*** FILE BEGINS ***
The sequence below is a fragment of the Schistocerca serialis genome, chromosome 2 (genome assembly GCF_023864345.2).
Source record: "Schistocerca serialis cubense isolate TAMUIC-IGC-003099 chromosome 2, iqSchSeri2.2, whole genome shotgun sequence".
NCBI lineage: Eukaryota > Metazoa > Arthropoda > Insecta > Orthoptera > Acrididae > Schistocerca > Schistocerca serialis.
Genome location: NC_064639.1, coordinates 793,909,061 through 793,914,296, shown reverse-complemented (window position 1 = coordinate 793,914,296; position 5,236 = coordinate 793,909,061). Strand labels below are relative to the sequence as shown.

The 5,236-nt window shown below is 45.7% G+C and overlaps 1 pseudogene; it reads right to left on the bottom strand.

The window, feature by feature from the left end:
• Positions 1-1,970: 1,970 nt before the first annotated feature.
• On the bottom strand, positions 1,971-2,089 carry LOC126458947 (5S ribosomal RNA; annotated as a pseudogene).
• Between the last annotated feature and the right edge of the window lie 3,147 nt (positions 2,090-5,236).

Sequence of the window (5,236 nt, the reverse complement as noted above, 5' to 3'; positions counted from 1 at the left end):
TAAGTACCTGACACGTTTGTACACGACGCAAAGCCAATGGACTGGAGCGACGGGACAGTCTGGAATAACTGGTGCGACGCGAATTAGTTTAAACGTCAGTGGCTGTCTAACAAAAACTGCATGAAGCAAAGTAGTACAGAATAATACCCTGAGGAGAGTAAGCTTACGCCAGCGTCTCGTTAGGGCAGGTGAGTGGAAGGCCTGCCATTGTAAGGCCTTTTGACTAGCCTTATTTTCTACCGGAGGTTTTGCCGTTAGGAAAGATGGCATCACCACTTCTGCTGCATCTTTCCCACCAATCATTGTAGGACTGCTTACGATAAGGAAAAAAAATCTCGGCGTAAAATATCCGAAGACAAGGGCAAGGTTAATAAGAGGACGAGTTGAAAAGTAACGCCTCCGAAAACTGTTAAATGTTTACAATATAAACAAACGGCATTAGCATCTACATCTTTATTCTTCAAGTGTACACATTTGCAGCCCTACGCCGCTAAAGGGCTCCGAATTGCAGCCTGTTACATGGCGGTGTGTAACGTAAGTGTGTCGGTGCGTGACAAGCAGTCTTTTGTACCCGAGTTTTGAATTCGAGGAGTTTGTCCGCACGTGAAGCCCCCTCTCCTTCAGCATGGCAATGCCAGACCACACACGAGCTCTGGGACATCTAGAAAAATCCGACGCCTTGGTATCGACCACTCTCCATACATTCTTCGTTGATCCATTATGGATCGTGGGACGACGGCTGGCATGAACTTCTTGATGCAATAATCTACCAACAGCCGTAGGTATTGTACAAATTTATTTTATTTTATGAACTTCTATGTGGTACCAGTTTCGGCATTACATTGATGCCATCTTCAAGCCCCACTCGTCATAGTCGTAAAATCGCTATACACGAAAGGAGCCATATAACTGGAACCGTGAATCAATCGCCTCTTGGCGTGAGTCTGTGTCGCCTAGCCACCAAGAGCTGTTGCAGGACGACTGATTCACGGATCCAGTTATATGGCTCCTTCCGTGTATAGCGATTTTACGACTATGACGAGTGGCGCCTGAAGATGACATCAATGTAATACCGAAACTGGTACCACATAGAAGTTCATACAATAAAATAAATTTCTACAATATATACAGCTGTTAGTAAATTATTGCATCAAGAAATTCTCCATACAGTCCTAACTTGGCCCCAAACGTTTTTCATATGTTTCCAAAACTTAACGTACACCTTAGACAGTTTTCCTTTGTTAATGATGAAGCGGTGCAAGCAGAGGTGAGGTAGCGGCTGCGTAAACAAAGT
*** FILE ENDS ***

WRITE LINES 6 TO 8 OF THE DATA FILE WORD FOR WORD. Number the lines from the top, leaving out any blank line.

The window, feature by feature from the left end:
• Positions 1-1,970: 1,970 nt before the first annotated feature.
• On the bottom strand, positions 1,971-2,089 carry LOC126458947 (5S ribosomal RNA; annotated as a pseudogene).